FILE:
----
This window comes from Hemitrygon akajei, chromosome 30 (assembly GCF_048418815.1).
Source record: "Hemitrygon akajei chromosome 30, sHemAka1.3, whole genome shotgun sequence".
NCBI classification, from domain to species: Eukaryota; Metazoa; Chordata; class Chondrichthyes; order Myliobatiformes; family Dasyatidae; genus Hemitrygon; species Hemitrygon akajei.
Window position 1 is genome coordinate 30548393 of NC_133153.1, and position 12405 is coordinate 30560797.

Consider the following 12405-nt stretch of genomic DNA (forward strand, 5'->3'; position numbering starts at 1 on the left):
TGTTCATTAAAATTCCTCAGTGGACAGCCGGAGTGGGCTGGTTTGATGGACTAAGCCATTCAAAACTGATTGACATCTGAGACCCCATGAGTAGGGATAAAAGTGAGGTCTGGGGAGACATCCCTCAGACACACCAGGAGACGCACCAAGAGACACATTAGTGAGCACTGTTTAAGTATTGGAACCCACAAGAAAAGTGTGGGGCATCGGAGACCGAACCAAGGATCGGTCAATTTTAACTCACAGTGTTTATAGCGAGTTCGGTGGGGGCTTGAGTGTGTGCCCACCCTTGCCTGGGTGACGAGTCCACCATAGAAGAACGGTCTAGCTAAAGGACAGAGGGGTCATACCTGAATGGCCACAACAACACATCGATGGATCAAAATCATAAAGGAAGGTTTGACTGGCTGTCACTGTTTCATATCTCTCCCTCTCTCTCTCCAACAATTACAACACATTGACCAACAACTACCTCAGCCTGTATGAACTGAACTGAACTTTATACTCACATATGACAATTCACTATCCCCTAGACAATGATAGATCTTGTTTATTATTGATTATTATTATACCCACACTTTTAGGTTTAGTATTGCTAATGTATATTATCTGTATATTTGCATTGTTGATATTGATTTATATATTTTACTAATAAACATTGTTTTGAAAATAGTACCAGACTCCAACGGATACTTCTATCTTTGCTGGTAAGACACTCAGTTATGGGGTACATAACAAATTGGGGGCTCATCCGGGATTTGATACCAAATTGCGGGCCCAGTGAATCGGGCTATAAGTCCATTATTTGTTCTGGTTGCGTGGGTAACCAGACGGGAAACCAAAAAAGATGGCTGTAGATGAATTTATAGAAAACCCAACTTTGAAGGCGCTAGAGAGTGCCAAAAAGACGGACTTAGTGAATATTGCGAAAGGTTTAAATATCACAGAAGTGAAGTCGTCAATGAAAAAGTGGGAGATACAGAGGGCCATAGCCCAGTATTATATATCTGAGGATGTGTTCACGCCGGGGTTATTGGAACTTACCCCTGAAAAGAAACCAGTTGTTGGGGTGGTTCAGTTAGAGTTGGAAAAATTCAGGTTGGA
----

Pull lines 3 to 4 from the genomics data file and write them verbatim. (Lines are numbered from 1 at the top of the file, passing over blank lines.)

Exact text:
NCBI classification, from domain to species: Eukaryota; Metazoa; Chordata; class Chondrichthyes; order Myliobatiformes; family Dasyatidae; genus Hemitrygon; species Hemitrygon akajei.
Window position 1 is genome coordinate 30548393 of NC_133153.1, and position 12405 is coordinate 30560797.